Several strange birds also live on the Galapagos. One of them is the only penguin that lives on the equator. Another is the frigate bird. It has loose skin on its throat that it can blow up into a huge red balloon-like structure. It does this to attract females who make observation flights over large groups of males.
The Galapagos also are noted for a bird that likes water better than land or air. The cormorant is able to fly in all the other places it lives around the world. But the Galapagos cormorant has extremely short wings. They cannot support flight. But they work well for swimming.
The Galapagos Islands also have a large collection of small birds called Darwin’s finches. Charles Darwin studied the finches carefully when he visited the Galapagos in 1835. He separated the birds by the shapes of their beaks. Finches that lived in different places and ate different foods had different shaped beaks.
Scientists continue to study life on the Galapagos Islands. They have also studied the deepest parts of the ocean that surrounds the islands. A few years ago, the Smithsonian Institution in Washington, D.C. sent marine biologist Carole Baldwin to the Galapagos. Ms. Baldwin traveled 900 meters down to the bottom of the ocean near the islands. She did so in a clear plastic bubble watercraft called the Johnson Sea-Link Two.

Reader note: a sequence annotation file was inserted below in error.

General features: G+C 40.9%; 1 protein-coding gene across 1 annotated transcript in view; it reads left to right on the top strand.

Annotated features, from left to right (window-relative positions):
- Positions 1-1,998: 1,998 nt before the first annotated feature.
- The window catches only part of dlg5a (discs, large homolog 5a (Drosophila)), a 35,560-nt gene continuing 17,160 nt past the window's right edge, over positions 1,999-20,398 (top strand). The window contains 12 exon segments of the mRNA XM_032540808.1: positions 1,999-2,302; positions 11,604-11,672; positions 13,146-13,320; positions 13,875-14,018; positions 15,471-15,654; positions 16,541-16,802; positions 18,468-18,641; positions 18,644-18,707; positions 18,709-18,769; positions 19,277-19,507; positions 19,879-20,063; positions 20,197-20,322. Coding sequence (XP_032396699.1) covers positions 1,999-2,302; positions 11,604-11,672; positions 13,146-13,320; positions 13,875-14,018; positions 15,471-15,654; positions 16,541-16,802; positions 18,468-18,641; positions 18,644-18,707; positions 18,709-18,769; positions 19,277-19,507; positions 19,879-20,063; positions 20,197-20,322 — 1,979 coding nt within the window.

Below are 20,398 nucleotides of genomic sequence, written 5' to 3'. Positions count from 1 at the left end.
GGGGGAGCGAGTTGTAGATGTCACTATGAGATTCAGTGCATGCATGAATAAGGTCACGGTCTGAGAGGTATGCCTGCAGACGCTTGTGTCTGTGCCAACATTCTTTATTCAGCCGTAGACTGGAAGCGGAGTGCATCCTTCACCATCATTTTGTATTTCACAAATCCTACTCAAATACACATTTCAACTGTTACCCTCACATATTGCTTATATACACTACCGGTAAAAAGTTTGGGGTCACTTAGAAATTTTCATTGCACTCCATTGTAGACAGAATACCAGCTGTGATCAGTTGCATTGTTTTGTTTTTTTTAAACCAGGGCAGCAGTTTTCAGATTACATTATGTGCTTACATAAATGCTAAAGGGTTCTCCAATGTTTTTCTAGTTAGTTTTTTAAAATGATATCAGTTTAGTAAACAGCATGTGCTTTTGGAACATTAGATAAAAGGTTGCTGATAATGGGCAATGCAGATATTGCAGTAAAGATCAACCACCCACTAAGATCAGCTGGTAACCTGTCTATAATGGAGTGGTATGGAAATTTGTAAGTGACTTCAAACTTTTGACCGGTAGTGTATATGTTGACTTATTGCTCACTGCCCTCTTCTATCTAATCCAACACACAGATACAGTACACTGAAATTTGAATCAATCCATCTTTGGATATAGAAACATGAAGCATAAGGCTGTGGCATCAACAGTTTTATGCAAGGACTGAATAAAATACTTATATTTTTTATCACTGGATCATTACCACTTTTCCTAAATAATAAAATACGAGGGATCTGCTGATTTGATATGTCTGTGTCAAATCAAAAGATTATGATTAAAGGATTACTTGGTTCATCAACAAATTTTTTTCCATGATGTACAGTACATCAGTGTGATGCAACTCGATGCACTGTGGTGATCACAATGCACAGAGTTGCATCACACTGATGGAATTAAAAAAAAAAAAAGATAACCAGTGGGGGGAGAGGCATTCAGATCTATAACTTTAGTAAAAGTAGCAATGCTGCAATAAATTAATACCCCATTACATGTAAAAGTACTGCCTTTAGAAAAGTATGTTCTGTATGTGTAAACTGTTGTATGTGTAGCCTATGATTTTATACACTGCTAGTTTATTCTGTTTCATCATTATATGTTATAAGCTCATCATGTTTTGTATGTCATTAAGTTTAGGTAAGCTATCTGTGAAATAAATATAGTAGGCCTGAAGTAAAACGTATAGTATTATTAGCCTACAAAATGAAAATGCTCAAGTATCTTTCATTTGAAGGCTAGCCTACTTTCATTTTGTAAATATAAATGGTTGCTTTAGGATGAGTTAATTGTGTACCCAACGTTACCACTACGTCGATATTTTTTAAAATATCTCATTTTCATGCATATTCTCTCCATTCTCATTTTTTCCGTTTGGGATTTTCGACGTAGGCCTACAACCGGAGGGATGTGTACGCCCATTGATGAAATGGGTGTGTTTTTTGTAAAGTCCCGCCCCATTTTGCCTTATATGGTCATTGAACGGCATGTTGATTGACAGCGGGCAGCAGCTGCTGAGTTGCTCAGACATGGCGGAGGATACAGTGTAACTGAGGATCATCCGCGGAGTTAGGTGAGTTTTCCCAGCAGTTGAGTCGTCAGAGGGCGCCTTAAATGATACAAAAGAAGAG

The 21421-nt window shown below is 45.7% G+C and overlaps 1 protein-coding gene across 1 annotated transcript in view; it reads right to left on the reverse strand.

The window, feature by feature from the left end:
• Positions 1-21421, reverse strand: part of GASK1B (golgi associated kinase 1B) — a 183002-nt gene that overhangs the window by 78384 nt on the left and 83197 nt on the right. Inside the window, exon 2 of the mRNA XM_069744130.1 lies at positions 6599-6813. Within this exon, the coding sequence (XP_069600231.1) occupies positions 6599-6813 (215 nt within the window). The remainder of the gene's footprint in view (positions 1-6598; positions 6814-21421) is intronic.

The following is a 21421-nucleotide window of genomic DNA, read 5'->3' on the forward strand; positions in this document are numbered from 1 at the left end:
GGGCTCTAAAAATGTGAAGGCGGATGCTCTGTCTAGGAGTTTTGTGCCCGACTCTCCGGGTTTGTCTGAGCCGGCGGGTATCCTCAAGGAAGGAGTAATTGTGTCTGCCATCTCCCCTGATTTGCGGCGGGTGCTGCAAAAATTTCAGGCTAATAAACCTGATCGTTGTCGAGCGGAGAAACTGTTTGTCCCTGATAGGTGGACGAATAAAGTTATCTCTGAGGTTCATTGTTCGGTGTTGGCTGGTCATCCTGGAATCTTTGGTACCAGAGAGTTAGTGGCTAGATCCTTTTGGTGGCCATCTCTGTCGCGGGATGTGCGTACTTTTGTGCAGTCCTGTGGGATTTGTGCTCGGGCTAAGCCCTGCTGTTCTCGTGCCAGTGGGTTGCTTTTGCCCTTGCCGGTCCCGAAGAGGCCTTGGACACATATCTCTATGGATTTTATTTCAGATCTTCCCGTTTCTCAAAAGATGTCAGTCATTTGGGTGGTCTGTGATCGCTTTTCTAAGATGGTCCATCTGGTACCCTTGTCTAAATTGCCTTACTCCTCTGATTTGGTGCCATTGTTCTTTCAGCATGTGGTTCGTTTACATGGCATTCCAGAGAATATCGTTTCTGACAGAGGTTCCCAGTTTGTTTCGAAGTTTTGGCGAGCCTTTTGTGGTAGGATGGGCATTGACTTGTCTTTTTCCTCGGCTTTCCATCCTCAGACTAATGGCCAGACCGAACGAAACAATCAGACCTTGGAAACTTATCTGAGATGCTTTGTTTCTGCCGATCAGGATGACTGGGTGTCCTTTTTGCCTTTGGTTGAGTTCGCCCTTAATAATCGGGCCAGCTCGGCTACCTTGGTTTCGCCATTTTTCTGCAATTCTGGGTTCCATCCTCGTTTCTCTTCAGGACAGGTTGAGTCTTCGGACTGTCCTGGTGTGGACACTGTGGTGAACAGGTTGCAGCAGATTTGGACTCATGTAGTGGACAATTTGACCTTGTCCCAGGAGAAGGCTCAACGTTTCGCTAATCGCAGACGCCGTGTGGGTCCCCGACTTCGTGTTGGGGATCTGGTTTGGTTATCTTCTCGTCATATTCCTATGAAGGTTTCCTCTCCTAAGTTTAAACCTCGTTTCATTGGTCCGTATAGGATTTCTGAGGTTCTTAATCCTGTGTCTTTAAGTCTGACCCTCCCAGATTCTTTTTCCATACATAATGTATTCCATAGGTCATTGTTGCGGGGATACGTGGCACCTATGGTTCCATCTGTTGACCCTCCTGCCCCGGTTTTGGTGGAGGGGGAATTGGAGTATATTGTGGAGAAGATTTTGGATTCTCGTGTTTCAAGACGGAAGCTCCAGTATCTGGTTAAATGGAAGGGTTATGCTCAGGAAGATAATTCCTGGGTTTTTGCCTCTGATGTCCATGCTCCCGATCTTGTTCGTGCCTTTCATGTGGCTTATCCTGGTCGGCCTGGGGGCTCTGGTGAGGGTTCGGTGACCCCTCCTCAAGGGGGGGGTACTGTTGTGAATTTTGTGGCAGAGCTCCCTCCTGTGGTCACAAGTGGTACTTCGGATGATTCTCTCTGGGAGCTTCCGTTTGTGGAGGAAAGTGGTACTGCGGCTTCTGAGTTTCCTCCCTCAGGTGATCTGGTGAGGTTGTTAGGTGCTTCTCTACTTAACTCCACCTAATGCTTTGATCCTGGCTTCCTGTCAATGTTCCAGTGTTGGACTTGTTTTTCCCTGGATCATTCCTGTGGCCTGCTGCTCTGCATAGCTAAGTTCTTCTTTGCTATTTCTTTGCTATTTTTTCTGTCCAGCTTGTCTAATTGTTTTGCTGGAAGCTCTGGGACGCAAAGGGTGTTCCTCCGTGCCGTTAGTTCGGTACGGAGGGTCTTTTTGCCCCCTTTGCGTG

The Sea-Link had powerful lights to battle the extreme darkness of the deep. The watercraft also had several long robotic arms. They collected sealife. The trips to the bottom of the sea resulted in the discovery of more than ten new kinds of sea life. Some of the discoveries were captured on film. A movie called "Galapagos: The Enchanted Voyage " was made in 1999.
The movie was filmed using the Imax Three-D technique. It was shown on a huge screen at the National Museum of Natural History in Washington for several years. Later, the movie was released on DVD for people to buy and watch in their own homes. The movie provides an experience similar to a 40-minute visit to the interesting and unusual Galapagos Islands.
This program was written by Caty Weaver. It was produced by Mario Ritter. I’m Steve Ember.
And I’m Faith Lapidus. Join us again next week for EXPLORATIONS in VOA Special English.